Our DNA is organized in genes, we have about 20 thousand of them.

Did you know that most DNA found in your body is not human?

For years scientists were baffled with the fact that most DNA isolated from human specimens is not only non-human but belongs to unknown species. 

To put this fact into numbers, consider this: our DNA is organized in genes, we have about 20 thousand of them. Researchers studying human samples taken from the mouth, nose, skin, vagina and feces of healthy volunteers have found anywhere between 2 million and 20 million genes!

Amazingly, the vast majority of these non-human genes belong to species of microbes that we have never been able to isolate, let alone study. We don’t know what they look like, we don’t know what they do.

By now, if you are a germaphobe (with extreme fear of germs) like Michael Jackson and Donald Trump, you are probably curling into a ball and rocking back and forth asking yourself, “Why…why …why?” . Stay calm, you might end up turning into a germaphile or germ lover. Seriously. 

To address this issue, in 2008, the National Institute of Health decided to establish a project called the Human Microbiome Project (HMP) with the intention to characterize all the microbes that live in the human body and shine some light on their role in human health and disease. So far 2,200 strains (types or sub-type of microbes) have been identified and there is still much more work to do. It turns out that a healthy individual (shower or not) harbors around 100 trillion microbes in their body, vs. only 10 trillion human cells that make us up.

But what are all these germs doing in our body?

Nature is all about balance and efficiency, therefore, it is not surprising that all these microbes called your microbiome and that represent 3% of our body weight, are doing something quite important. 

It is no secret that the bacteria in our intestines help us digest food, produce vitamins that we wouldn’t be able to obtain, and help keep bad bacteria like Clostridium difficile at bay. But what we have learned in the past decade is simply amazing and quite unexpected. 

 

Your microbiome and obesity

If you have a DNA sample of a person, you can tell with 60% of accuracy whether or not that person will be obese. If you have a sample of the microbiome of a person, you can tell with more than 90% of accuracy whether or not that person will be obese. In other words, the bacteria that live in your intestine are more important to define obesity than your own genetic makeup.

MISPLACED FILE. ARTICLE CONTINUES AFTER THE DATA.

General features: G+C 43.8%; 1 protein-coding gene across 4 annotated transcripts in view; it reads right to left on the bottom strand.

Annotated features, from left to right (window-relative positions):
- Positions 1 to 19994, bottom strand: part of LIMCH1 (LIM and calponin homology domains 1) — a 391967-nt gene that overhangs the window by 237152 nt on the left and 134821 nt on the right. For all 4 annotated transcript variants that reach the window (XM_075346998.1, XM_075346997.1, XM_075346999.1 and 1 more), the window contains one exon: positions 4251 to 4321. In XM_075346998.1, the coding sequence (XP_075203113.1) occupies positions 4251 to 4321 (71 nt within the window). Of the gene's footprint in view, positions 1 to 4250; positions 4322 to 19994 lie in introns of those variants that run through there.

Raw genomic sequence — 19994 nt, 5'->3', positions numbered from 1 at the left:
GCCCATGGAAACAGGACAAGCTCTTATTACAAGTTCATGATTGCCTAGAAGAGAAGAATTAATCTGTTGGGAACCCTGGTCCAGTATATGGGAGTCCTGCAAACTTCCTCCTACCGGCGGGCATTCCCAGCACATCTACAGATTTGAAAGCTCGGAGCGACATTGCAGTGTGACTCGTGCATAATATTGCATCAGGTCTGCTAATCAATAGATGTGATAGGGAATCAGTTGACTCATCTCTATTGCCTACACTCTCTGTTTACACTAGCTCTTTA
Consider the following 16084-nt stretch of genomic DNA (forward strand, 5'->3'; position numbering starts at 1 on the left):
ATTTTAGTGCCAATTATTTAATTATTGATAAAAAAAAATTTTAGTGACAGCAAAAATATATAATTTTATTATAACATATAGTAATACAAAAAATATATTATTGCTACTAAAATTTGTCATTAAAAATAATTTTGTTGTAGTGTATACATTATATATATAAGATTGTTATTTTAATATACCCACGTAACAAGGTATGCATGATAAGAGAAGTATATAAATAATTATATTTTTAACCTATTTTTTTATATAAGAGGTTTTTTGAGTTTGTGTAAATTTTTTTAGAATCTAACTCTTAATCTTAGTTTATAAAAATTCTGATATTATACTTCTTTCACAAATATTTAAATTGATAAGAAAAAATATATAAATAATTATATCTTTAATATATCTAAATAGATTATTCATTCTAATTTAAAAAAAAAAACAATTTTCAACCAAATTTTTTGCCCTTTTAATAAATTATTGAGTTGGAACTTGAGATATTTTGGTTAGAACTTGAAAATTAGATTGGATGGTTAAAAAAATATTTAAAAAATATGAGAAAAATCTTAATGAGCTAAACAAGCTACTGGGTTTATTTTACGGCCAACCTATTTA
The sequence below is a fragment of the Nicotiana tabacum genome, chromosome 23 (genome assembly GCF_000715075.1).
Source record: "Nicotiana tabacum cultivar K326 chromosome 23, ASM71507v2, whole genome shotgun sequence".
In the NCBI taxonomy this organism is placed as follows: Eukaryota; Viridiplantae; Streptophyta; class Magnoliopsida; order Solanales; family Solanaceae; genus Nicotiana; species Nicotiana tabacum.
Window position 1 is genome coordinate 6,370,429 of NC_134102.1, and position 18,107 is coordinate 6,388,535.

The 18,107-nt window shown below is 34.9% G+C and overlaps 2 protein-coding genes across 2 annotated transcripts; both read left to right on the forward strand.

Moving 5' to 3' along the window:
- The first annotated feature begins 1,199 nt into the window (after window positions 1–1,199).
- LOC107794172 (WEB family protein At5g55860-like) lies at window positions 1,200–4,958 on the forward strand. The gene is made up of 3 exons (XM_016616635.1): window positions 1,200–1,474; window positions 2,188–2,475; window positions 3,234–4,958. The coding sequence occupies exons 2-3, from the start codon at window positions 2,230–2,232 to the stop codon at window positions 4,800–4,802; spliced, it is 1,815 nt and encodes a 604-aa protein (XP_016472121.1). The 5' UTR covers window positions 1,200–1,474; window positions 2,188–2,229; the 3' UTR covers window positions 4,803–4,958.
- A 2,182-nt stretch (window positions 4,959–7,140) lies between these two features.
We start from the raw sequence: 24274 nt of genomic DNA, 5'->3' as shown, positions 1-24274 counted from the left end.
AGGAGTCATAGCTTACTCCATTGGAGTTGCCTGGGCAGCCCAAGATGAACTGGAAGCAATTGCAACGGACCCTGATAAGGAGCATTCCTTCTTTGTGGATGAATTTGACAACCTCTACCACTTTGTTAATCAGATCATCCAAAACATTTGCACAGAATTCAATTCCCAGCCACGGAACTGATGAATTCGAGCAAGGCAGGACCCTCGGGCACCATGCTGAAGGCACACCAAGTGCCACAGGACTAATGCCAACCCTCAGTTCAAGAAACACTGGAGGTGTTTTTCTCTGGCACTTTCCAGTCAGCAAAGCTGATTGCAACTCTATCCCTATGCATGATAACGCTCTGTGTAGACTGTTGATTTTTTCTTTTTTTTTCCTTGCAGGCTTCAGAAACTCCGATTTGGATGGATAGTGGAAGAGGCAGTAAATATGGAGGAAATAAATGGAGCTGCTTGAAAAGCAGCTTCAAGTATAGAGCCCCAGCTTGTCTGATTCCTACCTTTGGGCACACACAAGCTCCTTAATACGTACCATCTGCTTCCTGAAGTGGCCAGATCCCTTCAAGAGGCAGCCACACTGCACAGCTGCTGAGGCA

The first hints of this fact came from an unexpected source. In 1948 a British scientist named Thomas Jukes found that by adding a small dose of antibiotics into poultry feed the chickens grew 2.5 times faster and bigger than those on a regular diet. That opened the flood gates of antibiotics in the food industry to such extent that now a days 75% of all antibiotics used in the USA are used in animals. 

Jukes had no idea why this was happening but today we know that specific types of bacteria in our intestine regulate the rate of absorption of nutrients in the food we eat and therefore prevent us from storing excessive amounts of fat. Even more interesting, these microbes have an important role in the eating behavior of the host, helping produce the feeling of satiety and limiting the amount of food consumed. Being exposed to antibiotics or any other factor that can change the composition of our intestine’s microbiome, especially in our infancy, increases a person’s chance of being obese by up to 60%. 

Your microbiome and your mental health

Do you remember when we said that there are literally thousands of different types of microbes in your intestines? Well, microbes tend to be very different from one another in two things: a) the type of nutrients they use as their own food and, b) the waste products of their metabolism (their excretions). So, you can imagine that an environment of such diversity as our intestines is a complex soup of hundreds or thousands of compounds produced by our microbiome, some of which are neuroactive, meaning they can affect our nervous system influencing the way we feel, our memory, attention, etc.

In recently published studies it was found that severely depressed patients were lacking two types of bacteria in their intestines: Coprococcus and Dialister. These species of bacteria produce a substance called DOPAC, which is closely related to dopamine which is a neurotransmitter important for our mental health. Similarly, patients with other psychiatric disorders were found to have different populations of gut microbes compared to microbes in healthy individuals.

What should we expect in the future?

Your microbes are an important part of who you are.

A lot of research is being done to learn exactly how can we identify and repair altered microbiomes. Fecal matter transplants (poop transplants) from healthy individuals are one way this is being done and positive results have been seen in patients with autism, Chron’s disease, ulcerative colitis, etc. 

For now, understand this, your microbes are an important part of who you are. They might be right now preventing you from getting a terrible infection or a metabolic disease. Treat them with respect by not taking antibiotics unless prescribed by your doctor, and by eating healthy.